Given, Base area of cuboid = 180 cm2 and Volume of cuboid = 900 cm3
We know that, Volume of cuboid = lbh
900 = 180×h (substituting the values)
h= 900/180 = 5
Hence the height of the cuboid is 5 cm.
4. A cuboid is of dimensions 60 cm×54 cm×30 cm. How many small cubes with side 6 cm can be placed in the given cuboid?
Given, Length of cuboid, l = 60 cm, Breadth of cuboid, b = 54 cm and
Height of cuboid, h = 30 cm
We know that, Volume of cuboid = lbh = 60 ×54×30 = 97200 cm3
And Volume of cube = (Side)3
= 6×6×6 = 216 cm3
Also, the Number of small cubes = volume of cuboid / volume of cube
Hence , the required number of cubes is 450.
5. Find the height of the cylinder whose volume if 1.54 m3 and diameter of the base is 140 cm.
Given: Volume of cylinder = 1.54 m3and Diameter of cylinder = 140 cm
Radius ( r )= d/2 = 140/2 = 70 cm
Volume of cylinder = πr2h
1.54 = (22/7)×0.7×0.7×h
After simplifying, we get the value of h, which is,
h = (1.54×7)/(22×0.7×0.7)
h = 1
Hence, the height of the cylinder is 1 m.
6. A milk tank is in the form of cylinder whose radius is 1.5 m and length is 7 m. Find the quantity of milk in liters that can be stored in the tank.
Given, Radius of cylindrical tank, r = 1.5 m and Height of cylindrical tank, h = 7 m
Volume of cylindrical tank, V = πr2h
= (22/7)×1.5×1.5 ×7
= 49.5 cm3
= 49.5×1000 liters = 49500 liters[∵ 1 m3= 1000 litres]
Hence, the required quantity of milk is 49500 litres.
7. If each edge of a cube is doubled,
(i) how many times will its surface area increase?
(ii) how many times will its volume increase?
(i) Let the edge of the cube be “ l” .
Formula for Surface area of the cube, A = 6 l2
When the edge of the cube is doubled, then
Surface area of the cube, say A’ = 6(2l)2 = 6×4l2 = 4(6 l2)
A’ = 4A
Hence, the surface area will increase by four times.
(ii) Volume of a cube, V = l3
When the edge of the cube is doubled, then
Volume of the cube, say V’ = (2l)3 = 8( l3)
V’ = 8×V
Hence, the volume will increase 8 times.
8. Water is pouring into a cuboidal reservoir at the rate of 60 liters per minute. If the volume of reservoir is 108 m^3, find the number of hours it will take to fill the reservoir.
Given, the volume of the reservoir = 108 m3
Rate of pouring water into cuboidal reservoir = 60 litres/minute
= 60/1000 m3 per minute
Since 1 liter = (1/1000 )m3
= (60×60)/1000 m3 per hour
Therefore, (60×60)/1000 m3 water filled in reservoir will take = 1 hour
Therefore 1 m3 water filled in reservoir will take = 1000/(60×60) hours
Therefore, 108 m3 water filled in reservoir will take = (108×1000)/(60×60) hours = 30 hours
Answer: It will take 30 hours to fill the reservoir.
|NCERT Exemplar for Class 8 Maths Chapter 11|
|CBSE Notes for Class 8 Maths Chapter 11|
NCERT Solutions for Class 8 Maths Chapter 11 Mensuration
In the previous grade, students learnt about the area and perimeter of closed plane figures such as circles, squares, triangles, rectangles etc. In Class 8 CBSE Maths Chapter 11, students will learn about the surface area and volume of solids such as cube, cuboid and cylinder, area of trapezium, area of quadrilateral, area of special quadrilaterals, area of a polygon, solid shapes, volume and capacity. Students can access this chapter’s NCERT Solutions for Class 8 for solving the exercise problems.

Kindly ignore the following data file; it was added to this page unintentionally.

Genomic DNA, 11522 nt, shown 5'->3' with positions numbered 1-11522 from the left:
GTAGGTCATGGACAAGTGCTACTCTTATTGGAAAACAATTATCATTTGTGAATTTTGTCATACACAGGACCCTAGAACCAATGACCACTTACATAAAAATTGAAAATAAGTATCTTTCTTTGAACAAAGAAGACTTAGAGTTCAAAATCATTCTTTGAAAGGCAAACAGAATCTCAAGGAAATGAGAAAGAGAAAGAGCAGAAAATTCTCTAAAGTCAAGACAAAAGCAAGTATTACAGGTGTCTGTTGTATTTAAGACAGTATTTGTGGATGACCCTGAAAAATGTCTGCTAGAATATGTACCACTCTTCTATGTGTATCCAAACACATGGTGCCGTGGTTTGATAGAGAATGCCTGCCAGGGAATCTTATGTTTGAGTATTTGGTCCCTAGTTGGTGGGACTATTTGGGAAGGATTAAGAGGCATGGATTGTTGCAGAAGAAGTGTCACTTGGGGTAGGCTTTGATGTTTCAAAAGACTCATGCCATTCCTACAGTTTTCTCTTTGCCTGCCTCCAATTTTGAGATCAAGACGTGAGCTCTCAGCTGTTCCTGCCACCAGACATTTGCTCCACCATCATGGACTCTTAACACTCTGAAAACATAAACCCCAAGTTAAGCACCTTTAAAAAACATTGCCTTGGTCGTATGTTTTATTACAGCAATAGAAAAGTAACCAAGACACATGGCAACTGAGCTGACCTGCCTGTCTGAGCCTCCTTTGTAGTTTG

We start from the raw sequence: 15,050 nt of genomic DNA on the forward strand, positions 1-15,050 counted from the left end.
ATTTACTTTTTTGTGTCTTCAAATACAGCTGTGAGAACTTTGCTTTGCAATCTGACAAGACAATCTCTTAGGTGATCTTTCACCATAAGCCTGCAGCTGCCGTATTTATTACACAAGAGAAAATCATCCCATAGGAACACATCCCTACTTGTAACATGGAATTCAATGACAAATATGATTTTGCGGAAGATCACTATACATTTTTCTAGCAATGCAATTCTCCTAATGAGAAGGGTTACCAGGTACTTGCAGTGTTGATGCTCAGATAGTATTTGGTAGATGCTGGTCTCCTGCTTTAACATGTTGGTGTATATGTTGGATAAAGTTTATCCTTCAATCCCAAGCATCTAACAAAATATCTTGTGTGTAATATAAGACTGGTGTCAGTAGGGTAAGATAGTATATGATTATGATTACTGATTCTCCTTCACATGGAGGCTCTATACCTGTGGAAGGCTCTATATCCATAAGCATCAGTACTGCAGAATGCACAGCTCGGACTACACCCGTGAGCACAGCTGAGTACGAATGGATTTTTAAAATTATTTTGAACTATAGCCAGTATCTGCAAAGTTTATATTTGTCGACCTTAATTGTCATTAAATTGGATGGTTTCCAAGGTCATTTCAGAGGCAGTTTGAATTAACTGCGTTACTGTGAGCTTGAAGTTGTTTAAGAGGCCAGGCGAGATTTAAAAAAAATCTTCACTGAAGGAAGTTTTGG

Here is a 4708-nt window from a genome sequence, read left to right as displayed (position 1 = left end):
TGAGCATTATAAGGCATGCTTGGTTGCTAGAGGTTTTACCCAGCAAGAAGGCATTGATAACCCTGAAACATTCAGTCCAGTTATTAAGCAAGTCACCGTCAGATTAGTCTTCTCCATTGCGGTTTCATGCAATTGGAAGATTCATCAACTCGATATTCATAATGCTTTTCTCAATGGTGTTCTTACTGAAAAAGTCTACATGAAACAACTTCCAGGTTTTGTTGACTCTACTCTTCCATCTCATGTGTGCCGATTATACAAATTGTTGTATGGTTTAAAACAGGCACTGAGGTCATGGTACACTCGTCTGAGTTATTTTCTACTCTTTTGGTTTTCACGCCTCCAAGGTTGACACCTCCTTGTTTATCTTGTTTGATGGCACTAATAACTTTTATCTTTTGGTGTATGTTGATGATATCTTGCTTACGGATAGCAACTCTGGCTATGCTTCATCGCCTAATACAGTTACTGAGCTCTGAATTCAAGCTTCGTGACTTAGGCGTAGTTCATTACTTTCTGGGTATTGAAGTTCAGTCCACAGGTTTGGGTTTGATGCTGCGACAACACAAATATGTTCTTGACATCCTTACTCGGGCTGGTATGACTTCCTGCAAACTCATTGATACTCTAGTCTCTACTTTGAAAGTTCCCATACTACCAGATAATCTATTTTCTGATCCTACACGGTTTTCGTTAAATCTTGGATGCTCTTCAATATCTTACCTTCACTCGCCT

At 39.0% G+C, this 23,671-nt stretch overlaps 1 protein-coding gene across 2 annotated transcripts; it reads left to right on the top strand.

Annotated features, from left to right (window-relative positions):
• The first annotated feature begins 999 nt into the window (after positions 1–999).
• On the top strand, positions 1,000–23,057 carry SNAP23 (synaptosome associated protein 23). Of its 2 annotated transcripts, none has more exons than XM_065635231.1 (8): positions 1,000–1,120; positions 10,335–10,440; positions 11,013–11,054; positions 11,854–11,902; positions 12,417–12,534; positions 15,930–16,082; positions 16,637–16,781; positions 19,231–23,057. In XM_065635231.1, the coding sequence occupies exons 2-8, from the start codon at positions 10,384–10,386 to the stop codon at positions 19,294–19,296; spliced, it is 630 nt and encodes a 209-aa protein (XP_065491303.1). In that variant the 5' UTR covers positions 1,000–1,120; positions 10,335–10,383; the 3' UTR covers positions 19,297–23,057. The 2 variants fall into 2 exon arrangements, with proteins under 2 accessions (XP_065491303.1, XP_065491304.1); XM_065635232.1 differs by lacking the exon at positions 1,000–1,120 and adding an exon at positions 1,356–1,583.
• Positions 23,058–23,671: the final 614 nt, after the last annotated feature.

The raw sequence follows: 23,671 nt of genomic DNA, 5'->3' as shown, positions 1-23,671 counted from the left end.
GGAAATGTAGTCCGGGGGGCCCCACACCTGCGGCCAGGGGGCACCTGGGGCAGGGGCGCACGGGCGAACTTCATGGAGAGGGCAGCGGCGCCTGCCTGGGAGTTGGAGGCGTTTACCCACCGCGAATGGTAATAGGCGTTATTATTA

Try NCERT Solutions for Class 8 Maths Chapter 11 problems with answers to understand the concepts, because Mensuration is a topic with real-life applications. All the NCERT Solutions are designed by subject experts according to the latest CBSE Syllabus to help students fetch high marks.
The topics discussed in the chapter revolve around:
1. Area of:
(i) a trapezium = half of the sum of the lengths of parallel sides × perpendicular distance between
(ii) a rhombus = half the product of its diagonals.
2. Surface area of a solid is the sum of the areas of its faces.
3. Surface area of
a cuboid = 2(lb + bh + hl)
a cube = 6l2
a cylinder = 2πr(r + h)
4. Amount of region occupied by a solid is called its volume.
5. Volume of
a cuboid = l × b × h
a cube = l3
a cylinder = πr2h
6. (i) 1 cm3= 1 mL
(ii) 1L = 1000 cm3
(iii) 1 m3 = 1000000 cm3 = 1000L
NCERT Solutions For Class 8 Maths Chapter 11 Exercises:
Get detailed solutions for all the questions listed under the below exercises:
Exercise 11.1 Solutions: 5 Questions (Long answers)
Exercise 11.2 Solutions: 11 Questions (Long answers)
Exercise 11.3 Solutions: 10 Questions (2 Short answers, 8 Long answers)
Exercise 11.4 Solutions: 8 Questions (2 Short answers, 6 Long answers)
Try these NCERT Solutions for Class 8 Maths Chapter 11 about surface area and volume of solids such as cubes, cuboids and cylinders, and the relationship between various geometrical solids. Students will also learn about different mathematical formulas while dealing with mensuration problems.
The main topics covered in this chapter include:
|11.2||Let us Recall|
|11.3||Area of Trapezium|
|11.4||Area of a General Quadrilateral|
|11.5||Area of a Polygon|
|11.7||Surface Area of Cube, Cuboid and Cylinder|
|11.8||Volume of Cube, Cuboid and Cylinder|
|11.9||Volume and Capacity|
Dropped Topics – 11.2 Let us Recall, 11.3 Area of Trapezium and 11.4 Area of a General Quadrilateral.
Frequently Asked Questions on NCERT Solutions for Class 8 Maths Chapter 11
How can we score full marks in Class tests of NCERT Solutions for Class 8 Maths Chapter 11?
What are the main concepts covered in NCERT Solutions for Class 8 Maths Chapter 11?
11.1 – Introduction
11.2 – Let us Recall
11.3 – Area of Trapezium
11.4 – Area of a General Quadrilateral
11.5 – Area of a Polygon
11.6 – Solid Shapes
11.7 – Surface Area of Cube, Cuboid and Cylinder
11.8 – Volume of Cube, Cuboid and Cylinder
11.9 – Volume and Capacity.